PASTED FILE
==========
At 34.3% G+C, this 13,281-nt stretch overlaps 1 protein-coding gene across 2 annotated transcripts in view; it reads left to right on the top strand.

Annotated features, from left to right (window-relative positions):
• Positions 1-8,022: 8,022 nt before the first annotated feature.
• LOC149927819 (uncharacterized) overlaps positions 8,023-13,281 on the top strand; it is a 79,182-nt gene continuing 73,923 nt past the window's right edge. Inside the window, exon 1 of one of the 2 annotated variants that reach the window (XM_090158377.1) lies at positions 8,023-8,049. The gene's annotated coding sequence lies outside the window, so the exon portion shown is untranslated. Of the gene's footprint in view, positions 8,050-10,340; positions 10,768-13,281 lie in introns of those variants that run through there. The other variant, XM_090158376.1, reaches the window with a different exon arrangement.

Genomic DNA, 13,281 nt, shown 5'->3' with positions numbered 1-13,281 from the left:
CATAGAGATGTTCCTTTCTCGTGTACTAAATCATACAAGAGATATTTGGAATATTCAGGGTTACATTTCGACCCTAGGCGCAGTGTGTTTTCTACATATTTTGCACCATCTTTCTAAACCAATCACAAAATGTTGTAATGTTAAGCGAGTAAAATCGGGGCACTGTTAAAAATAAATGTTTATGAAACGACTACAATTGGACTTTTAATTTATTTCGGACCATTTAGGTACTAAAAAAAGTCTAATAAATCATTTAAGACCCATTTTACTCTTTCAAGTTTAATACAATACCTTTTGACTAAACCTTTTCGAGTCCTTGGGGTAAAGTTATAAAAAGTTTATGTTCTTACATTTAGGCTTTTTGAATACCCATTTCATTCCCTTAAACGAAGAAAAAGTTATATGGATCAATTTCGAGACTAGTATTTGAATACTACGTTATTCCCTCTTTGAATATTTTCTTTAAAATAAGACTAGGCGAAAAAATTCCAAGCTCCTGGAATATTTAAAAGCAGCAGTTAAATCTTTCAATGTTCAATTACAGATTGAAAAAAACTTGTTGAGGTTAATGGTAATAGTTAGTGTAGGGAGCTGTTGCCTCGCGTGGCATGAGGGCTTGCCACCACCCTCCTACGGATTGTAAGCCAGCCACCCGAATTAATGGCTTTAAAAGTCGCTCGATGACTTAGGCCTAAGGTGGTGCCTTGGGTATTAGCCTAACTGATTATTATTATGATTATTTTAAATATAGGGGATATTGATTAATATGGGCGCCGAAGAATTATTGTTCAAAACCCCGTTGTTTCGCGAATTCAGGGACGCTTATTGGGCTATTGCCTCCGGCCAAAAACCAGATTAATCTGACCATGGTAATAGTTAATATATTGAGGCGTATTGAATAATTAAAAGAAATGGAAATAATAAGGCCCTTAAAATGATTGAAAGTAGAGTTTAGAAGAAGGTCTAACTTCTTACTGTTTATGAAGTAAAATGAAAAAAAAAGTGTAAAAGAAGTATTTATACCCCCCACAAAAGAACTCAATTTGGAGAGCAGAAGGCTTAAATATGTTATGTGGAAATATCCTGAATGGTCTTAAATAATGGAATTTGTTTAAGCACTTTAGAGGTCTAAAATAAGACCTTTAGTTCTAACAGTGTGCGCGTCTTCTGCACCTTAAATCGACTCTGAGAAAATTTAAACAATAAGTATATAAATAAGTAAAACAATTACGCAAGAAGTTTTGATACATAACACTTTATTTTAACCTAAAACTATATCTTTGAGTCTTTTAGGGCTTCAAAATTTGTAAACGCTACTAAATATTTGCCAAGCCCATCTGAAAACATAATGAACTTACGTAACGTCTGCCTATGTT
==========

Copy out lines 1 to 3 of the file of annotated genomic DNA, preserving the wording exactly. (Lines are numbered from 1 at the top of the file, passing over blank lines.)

At 34.3% G+C, this 13,281-nt stretch overlaps 1 protein-coding gene across 2 annotated transcripts in view; it reads left to right on the top strand.

Annotated features, from left to right (window-relative positions):
• Positions 1-8,022: 8,022 nt before the first annotated feature.